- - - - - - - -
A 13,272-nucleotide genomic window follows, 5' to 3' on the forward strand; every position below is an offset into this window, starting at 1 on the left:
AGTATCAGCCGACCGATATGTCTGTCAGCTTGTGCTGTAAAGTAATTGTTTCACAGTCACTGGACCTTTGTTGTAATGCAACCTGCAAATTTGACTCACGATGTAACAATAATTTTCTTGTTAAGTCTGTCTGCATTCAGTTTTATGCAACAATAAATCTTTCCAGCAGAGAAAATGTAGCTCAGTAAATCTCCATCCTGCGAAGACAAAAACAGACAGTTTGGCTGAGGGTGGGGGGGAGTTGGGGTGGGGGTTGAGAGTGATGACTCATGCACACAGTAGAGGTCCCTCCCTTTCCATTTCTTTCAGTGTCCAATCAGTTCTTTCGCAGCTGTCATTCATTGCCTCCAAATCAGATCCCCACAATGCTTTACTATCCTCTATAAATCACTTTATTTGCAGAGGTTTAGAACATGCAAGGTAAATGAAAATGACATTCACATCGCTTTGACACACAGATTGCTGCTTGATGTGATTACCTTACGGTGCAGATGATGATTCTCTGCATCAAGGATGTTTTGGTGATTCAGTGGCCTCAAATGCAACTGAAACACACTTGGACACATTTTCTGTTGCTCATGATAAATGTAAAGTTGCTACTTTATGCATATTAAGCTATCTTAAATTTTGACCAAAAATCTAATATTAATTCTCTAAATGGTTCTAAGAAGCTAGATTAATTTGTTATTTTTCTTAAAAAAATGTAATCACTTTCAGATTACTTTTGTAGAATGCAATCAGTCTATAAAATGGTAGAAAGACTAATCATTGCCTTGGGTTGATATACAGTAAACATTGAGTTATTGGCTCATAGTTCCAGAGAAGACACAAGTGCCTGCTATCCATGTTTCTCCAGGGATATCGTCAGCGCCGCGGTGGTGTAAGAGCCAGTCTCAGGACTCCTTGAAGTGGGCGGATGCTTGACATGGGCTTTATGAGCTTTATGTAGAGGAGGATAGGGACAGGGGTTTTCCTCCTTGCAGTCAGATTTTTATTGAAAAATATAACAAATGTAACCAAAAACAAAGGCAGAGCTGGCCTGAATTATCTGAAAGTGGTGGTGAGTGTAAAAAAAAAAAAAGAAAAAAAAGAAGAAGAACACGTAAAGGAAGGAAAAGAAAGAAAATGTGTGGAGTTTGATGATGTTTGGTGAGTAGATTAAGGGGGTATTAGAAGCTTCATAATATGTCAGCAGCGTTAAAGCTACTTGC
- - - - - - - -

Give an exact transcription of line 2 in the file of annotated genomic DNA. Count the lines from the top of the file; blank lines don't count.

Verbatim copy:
AGTATCAGCCGACCGATATGTCTGTCAGCTTGTGCTGTAAAGTAATTGTTTCACAGTCACTGGACCTTTGTTGTAATGCAACCTGCAAATTTGACTCACGATGTAACAATAATTTTCTTGTTAAGTCTGTCTGCATTCAGTTTTATGCAACAATAAATCTTTCCAGCAGAGAAAATGTAGCTCAGTAAATCTCCATCCTGCGAAGACAAAAACAGACAGTTTGGCTGAGGGTGGGGGGGAGTTGGGGTGGGGGTTGAGAGTGATGACTCATGCACACAGTAGAGGTCCCTCCCTTTCCATTTCTTTCAGTGTCCAATCAGTTCTTTCGCAGCTGTCATTCATTGCCTCCAAATCAGATCCCCACAATGCTTTACTATCCTCTATAAATCACTTTATTTGCAGAGGTTTAGAACATGCAAGGTAAATGAAAATGACATTCACATCGCTTTGACACACAGATTGCTGCTTGATGTGATTACCTTACGGTGCAGATGATGATTCTCTGCATCAAGGATGTTTTGGTGATTCAGTGGCCTCAAATGCAACTGAAACACACTTGGACACATTTTCTGTTGCTCATGATAAATGTAAAGTTGCTACTTTATGCATATTAAGCTATCTTAAATTTTGACCAAAAATCTAATATTAATTCTCTAAATGGTTCTAAGAAGCTAGATTAATTTGTTATTTTTCTTAAAAAAATGTAATCACTTTCAGATTACTTTTGTAGAATGCAATCAGTCTATAAAATGGTAGAAAGACTAATCATTGCCTTGGGTTGATATACAGTAAACATTGAGTTATTGGCTCATAGTTCCAGAGAAGACACAAGTGCCTGCTATCCATGTTTCTCCAGGGATATCGTCAGCGCCGCGGTGGTGTAAGAGCCAGTCTCAGGACTCCTTGAAGTGGGCGGATGCTTGACATGGGCTTTATGAGCTTTATGTAGAGGAGGATAGGGACAGGGGTTTTCCTCCTTGCAGTCAGATTTTTATTGAAAAATATAACAAATGTAACCAAAAACAAAGGCAGAGCTGGCCTGAATTATCTGAAAGTGGTGGTGAGTGTAAAAAAAAAAAAAGAAAAAAAAGAAGAAGAACACGTAAAGGAAGGAAAAGAAAGAAAATGTGTGGAGTTTGATGATGTTTGGTGAGTAGATTAAGGGGGTATTAGAAGCTTCATAATATGTCAGCAGCGTTAAAGCTACTTGC